The cop asked if he could search my car. Though I later learned not to consent to searches, I knew he wasn’t going to find shit because I was driving two hours away in the hopes of finding a quarter bag. It was the great weed drought of 1991. I had just finished high school and there was no grass anywhere to be found. Every bowl in the state had been scraped, every stash scoured, and all the heads were drinking too much and taking acid and doing other drugs. But really, we just wanted some pot.
Summer is the perfect time to get a little lit—herb has just the right level of chill to go with a hot summer afternoon or a breezy summer night. The thing is that, until recently, because of natural agricultural cycles and legal impediments, summer was always the dry season. Back in 1991, say, most of our weed was grown outdoors, probably in Mexico, and smuggled across the border in big dried-up bricks. Outdoor-grown weed is harvested in the fall, which means that, by summer, the previous year’s harvest is gone and everyone is waiting on the current crop to mature.
The summer memories of most stoners involve a lot more driving around and looking for pot than they do the glorious sensations of stonedness. Think of Cheech and Chong—as often as they are high, they are jonesing, looking to score a joint, as when they visit Strawberry, Cheech’s Vietnam vet cousin in “Up in Smoke.”
But things really started to change in the late ’90s as more production moved indoors, creating an artificial cycle of life with grow lights. After 9/11, there was an ill-conceived, short-lived advertising campaign to make us think we were funding Afghan warlords when we smoked a joint, when, in reality, we were moving further and further from imported weed and warlords of all sorts.
Now that some states have legalized and indoor growing has become even more predominant—along with much higher levels of THC—summer is as stoney as every other season. Right now there are probably dozens of potent strains—many of which bear the name of fruits whose flavor they resemble—floating around town. Who knows how accurate the names and varieties are, but every other week some newfangled flavor comes around with its own high points.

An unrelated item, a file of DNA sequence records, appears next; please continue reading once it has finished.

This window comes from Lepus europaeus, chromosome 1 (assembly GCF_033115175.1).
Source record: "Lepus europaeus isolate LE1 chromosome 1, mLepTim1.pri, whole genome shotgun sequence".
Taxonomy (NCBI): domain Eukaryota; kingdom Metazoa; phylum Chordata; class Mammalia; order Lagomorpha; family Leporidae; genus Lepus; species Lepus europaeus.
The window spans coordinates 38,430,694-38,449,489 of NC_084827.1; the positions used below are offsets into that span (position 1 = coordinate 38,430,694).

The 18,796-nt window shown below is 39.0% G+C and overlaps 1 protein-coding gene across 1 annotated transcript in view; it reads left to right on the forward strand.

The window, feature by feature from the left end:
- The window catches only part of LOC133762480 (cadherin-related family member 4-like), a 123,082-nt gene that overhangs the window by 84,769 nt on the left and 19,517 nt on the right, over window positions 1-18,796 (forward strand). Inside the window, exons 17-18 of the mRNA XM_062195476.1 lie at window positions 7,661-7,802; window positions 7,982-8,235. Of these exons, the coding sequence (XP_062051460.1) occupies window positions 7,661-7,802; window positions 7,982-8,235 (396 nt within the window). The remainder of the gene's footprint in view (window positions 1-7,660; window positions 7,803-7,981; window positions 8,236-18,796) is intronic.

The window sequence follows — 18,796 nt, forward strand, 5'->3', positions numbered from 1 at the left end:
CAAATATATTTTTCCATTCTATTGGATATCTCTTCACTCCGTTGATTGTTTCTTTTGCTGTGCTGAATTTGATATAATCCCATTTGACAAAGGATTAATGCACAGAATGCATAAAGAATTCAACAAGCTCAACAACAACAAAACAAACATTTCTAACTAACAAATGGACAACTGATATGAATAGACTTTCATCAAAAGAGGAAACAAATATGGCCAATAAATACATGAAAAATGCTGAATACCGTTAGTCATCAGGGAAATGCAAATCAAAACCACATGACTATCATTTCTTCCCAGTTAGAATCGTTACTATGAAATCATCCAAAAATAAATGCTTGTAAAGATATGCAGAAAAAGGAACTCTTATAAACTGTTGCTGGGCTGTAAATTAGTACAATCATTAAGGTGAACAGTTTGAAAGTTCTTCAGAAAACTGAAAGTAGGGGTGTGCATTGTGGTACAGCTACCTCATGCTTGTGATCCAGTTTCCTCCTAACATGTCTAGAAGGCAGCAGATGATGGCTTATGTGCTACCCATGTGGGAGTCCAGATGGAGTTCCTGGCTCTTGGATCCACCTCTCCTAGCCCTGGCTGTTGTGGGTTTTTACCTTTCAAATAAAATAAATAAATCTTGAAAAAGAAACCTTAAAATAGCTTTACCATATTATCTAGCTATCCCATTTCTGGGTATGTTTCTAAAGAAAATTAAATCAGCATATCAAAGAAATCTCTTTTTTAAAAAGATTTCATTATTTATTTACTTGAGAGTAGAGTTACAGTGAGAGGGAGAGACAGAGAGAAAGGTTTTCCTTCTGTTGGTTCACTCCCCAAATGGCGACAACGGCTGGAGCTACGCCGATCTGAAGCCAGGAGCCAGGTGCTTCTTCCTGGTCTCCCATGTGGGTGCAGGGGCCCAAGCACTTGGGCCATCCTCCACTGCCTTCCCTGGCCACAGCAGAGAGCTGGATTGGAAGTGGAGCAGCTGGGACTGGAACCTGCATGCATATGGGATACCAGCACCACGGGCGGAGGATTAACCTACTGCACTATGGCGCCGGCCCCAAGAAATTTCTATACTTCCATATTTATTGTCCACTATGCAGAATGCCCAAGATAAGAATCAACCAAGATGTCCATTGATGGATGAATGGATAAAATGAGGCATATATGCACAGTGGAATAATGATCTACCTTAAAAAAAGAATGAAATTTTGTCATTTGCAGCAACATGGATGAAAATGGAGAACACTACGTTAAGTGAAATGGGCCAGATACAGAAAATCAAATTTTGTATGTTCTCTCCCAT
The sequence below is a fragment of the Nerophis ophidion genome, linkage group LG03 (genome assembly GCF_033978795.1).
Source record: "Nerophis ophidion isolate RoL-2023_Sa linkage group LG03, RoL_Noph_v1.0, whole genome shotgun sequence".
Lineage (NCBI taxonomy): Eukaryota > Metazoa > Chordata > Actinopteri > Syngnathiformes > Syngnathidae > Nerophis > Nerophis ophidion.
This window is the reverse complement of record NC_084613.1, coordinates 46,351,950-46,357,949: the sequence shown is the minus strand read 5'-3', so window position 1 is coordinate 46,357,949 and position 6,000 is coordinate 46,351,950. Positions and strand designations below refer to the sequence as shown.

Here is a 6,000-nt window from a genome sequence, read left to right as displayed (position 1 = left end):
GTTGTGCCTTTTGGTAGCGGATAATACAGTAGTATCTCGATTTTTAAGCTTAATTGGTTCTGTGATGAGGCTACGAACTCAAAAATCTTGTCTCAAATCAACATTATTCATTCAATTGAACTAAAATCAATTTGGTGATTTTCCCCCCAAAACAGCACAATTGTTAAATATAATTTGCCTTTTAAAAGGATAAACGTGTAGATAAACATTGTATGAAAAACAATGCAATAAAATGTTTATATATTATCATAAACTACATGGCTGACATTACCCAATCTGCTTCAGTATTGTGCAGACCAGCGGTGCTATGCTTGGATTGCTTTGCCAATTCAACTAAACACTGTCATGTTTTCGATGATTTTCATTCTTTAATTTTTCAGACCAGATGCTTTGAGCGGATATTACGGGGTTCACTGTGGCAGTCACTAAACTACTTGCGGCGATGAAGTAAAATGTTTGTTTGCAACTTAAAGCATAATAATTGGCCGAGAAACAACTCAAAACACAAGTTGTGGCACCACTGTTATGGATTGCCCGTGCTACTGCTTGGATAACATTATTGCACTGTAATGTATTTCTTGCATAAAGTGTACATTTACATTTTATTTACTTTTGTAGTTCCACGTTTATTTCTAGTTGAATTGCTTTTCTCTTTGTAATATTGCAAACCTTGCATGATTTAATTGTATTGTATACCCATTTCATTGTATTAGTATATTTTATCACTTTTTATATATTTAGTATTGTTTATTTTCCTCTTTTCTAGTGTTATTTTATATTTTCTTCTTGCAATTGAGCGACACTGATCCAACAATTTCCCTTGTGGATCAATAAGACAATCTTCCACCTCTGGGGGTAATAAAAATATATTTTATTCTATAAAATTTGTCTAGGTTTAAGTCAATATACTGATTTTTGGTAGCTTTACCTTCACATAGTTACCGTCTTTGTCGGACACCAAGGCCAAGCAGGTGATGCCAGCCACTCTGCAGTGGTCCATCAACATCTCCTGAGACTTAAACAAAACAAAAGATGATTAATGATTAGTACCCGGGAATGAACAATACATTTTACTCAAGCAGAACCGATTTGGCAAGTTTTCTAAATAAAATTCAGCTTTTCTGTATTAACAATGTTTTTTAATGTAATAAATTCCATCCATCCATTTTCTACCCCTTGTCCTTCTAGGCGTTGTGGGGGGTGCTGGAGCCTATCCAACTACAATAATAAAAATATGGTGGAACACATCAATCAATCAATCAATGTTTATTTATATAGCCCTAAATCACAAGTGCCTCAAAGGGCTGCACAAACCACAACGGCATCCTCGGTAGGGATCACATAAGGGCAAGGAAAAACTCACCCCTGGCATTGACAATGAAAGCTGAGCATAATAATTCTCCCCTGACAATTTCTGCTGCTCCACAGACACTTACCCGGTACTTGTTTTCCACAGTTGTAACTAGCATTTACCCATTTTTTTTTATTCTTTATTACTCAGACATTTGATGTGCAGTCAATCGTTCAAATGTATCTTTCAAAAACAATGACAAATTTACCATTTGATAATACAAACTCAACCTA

I’m especially fond of Grapefruit Diesel, an indica hybrid with an up-and-stoney buzz that is high on energy and low on paranoia. It’s a perfect buzz for those long summer evenings sitting outside somewhere with a couple of cold ones.
And while we’re talking about sitting outside, it’s important to remember that you’re not totally in the clear. There was a big debate in the legislature and outdoor smoking—and smoking in a vehicle—were almost recriminilized. As it happened, the bill that went to the governor imposed a$500 fine on such infractions, but you still don’t go to jail. It’s the same bill that decriminalizes your paraphernalia, and though Boss Hög hasn’t signed it yet as of press time—you’d think that was a blunt in his mouth, he’s moving so slow at this—we’re guessing that he will (who knows, though, he has been utterly apocalyptic so far). So be careful and burn indoors and then step outside, kick back, and chill, and don’t forget that Baltimore is on the water. Find a place to sit beside it and stare for a while.
And while we’re talking about staring, I’m not really one to wax poetic on porn-y descriptions of hairs and secretions and stuff on marijuana buds, but this Grapefruit Diesel really is an exemplary example of this great plant, with a really light green hue shimmering with crystals and bright orange hairs. It’s hard not to get a little excited, imagining what we would have made of this future as we drove around looking for our dried-up shitty brick weed back in the great draught of ’91.